The storyteller Luke reminds us of this.

All told, Luke mentions Jerusalem 90 times in the stories that carry his name.
While all the other New Testament writers combined,
mention it only 49 times.

So it is hard to avoid the conclusion that Luke sees the place as important.
Jerusalem is the dwelling place of God,
the place where God’s glory shall be revealed.

But... Jerusalem is also the place where God is betrayed
by those who hate the good and love what is evil.

Barbara Brown Taylor’s comment sums it up well:
“Nothing that happens in Jerusalem is insignificant. When Jerusalem obeys God, the world spins peacefully on its axis. When Jerusalem ignores God, the whole planet wobbles” (B B Taylor/Religion-online Web site 2004).

Even in our time, Jerusalem remains important.

Just before Christmas last year (2009) a group of Palestinian Christian leaders
issued what they called the "Kairos Palestine Document" which included this clause:
"Jerusalem is the heart of our reality.  It is, at the same time, symbol of peace and sign of conflict.  While the separation wall divides Palestinian neighbourhoods, Jerusalem continues to be emptied of its Palestinian citizens, Christians and Muslims.  Their identity cards are confiscated, which means the loss of their right to reside in Jerusalem.  Their homes are demolished or expropriated. Jerusalem, city of reconciliation, has become a city of discrimination and exclusion, a source of struggle rather than peace" (WCC web site, 2009).

So let me offer a couple of brief comments with this as context.


My first comment which I invite you to reflect on, is,
it seems clear Luke’s Jesus lived in the context of danger.

Danger, because of what he was saying.
Danger, because he was probably being grouped together
with zealots and other political agitators, by the powers that be - the Empire.
Danger, because, it is claimed, Herod Antipas
was never backward in coming forward to deal
“decisively with the leader of a religious movement whom he perceived as undermining the authority of his government...” (Funk. 1993:349)

And that danger is emphasised in Jerusalem - the centre of power.

It also seems, according to Bill Loader for instance,
that the warning given to Luke’s Jesus by some of the Pharisees,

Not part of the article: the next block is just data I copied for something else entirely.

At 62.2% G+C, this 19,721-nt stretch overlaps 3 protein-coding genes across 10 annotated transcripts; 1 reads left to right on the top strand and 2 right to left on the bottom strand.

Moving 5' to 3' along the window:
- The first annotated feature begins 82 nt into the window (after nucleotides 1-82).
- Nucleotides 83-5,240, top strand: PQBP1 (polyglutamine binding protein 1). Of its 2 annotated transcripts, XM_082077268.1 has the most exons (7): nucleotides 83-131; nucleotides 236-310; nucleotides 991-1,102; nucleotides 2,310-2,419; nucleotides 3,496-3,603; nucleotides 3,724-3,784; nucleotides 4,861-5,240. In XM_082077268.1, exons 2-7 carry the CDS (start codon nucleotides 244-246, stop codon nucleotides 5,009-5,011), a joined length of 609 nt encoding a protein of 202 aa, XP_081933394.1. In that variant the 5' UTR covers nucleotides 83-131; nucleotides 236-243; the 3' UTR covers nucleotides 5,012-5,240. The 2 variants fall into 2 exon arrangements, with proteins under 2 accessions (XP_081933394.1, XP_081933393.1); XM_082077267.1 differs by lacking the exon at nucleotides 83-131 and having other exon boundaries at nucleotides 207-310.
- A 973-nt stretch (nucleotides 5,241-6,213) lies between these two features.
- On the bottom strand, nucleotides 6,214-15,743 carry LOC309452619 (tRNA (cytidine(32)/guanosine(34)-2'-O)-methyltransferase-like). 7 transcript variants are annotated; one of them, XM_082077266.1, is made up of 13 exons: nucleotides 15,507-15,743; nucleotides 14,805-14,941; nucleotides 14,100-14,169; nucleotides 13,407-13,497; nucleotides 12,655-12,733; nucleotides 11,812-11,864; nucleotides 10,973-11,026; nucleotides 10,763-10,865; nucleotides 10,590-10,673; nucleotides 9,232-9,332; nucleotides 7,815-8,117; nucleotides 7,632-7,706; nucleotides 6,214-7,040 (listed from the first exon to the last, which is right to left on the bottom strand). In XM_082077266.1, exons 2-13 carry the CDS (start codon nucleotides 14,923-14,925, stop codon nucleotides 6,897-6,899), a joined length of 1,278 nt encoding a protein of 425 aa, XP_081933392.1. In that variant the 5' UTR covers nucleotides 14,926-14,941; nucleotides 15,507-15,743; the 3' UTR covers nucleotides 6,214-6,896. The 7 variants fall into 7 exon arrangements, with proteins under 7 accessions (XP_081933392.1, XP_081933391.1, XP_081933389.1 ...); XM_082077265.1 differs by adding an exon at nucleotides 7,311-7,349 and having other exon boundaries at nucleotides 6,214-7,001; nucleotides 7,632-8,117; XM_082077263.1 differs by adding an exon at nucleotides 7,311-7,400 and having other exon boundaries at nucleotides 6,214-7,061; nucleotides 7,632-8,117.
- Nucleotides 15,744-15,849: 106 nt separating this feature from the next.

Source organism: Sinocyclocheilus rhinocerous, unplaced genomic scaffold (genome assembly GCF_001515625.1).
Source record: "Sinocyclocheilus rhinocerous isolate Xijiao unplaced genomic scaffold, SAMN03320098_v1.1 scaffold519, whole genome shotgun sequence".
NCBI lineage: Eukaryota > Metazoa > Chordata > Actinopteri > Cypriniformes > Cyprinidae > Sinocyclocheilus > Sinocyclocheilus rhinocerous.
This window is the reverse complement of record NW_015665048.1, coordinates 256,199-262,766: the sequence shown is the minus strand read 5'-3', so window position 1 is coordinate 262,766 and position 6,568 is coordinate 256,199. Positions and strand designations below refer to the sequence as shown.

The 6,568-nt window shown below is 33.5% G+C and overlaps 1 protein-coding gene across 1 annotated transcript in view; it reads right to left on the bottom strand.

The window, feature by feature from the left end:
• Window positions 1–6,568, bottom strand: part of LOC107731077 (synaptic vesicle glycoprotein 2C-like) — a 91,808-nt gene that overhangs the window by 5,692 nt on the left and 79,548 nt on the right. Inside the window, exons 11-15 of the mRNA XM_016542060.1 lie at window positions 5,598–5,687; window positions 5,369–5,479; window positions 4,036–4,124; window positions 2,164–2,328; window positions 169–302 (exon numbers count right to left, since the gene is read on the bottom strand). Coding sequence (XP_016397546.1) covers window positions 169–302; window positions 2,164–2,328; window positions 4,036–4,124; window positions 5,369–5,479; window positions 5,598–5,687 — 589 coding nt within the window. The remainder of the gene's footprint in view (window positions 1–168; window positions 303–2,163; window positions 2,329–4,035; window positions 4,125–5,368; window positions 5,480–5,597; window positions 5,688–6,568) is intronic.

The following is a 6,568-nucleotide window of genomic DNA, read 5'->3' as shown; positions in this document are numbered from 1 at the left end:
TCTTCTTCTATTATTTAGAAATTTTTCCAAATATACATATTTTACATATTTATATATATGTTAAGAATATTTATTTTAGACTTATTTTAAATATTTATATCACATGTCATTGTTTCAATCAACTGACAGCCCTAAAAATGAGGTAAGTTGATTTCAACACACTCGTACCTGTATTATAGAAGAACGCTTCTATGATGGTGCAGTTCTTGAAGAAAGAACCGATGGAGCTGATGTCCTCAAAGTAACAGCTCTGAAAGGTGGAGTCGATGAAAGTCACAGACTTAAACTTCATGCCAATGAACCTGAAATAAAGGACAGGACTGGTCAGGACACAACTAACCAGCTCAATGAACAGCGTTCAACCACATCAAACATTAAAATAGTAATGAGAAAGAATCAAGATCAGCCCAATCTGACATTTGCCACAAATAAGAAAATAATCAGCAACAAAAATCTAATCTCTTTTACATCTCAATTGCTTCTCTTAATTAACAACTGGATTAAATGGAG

indicates that engaging in acts of compassion and caring
which restores dignity to people,
can have wide ranging implications: both personal and communal.

Loader sets it up like this:
“Why should Herod worry about such a ‘nice person’?  Because Jesus’ vision went beyond the individual to a transformed society. That had social and political implications. Both dimensions matter...”
(WLoader Web site 2004)


My second comment is this:
let’s not lose sight of the strong feminine side in this Lucan story.

      'How often have I desired to gather your children together
      as a hen gathers her brood under her wings,
      and you were not willing!

I feel Luke is really digging deep into the Wisdom tradition of Judaism here.

The observation has been made that there is hardly a more feminine picture
of Jesus available in the gospels tradition,
than the vivid picture of a hen rounding up her chickens
and fluffing her feathers protectively over them.

She has ‘no razor-sharp teeth, no claws, no steroid muscles’.
All she has is her willingness to shield her chicks with her own body.

Such is Luke’s picture of the compassion of Jesus.

Now I am certainly no expert in all of this, but I have read
that in Jewish literature, ‘Wisdom’ (always feminine) was pictured
as God’s treasured companion...

Again, perhaps Bill Loader’s comment will be helpful:
“Behind the image of the hen is the image of Wisdom and behind that is an image of God, the compassionate and caring mother.  Jesus embodies that”
(WLoader 2004 Web site).

Maybe this is what Luke is challenging his small community to be.
Be compassionate.
And us, too, as we overhear this story many generations later:
embody compassion.

Indeed, I reckon that’s all we can do!

Funk, R. W. & R. W Hoover. (ed) The Five Gospels. The Search for the Authentic Words of Jesus. New York. Macmillan Publishing, 1993.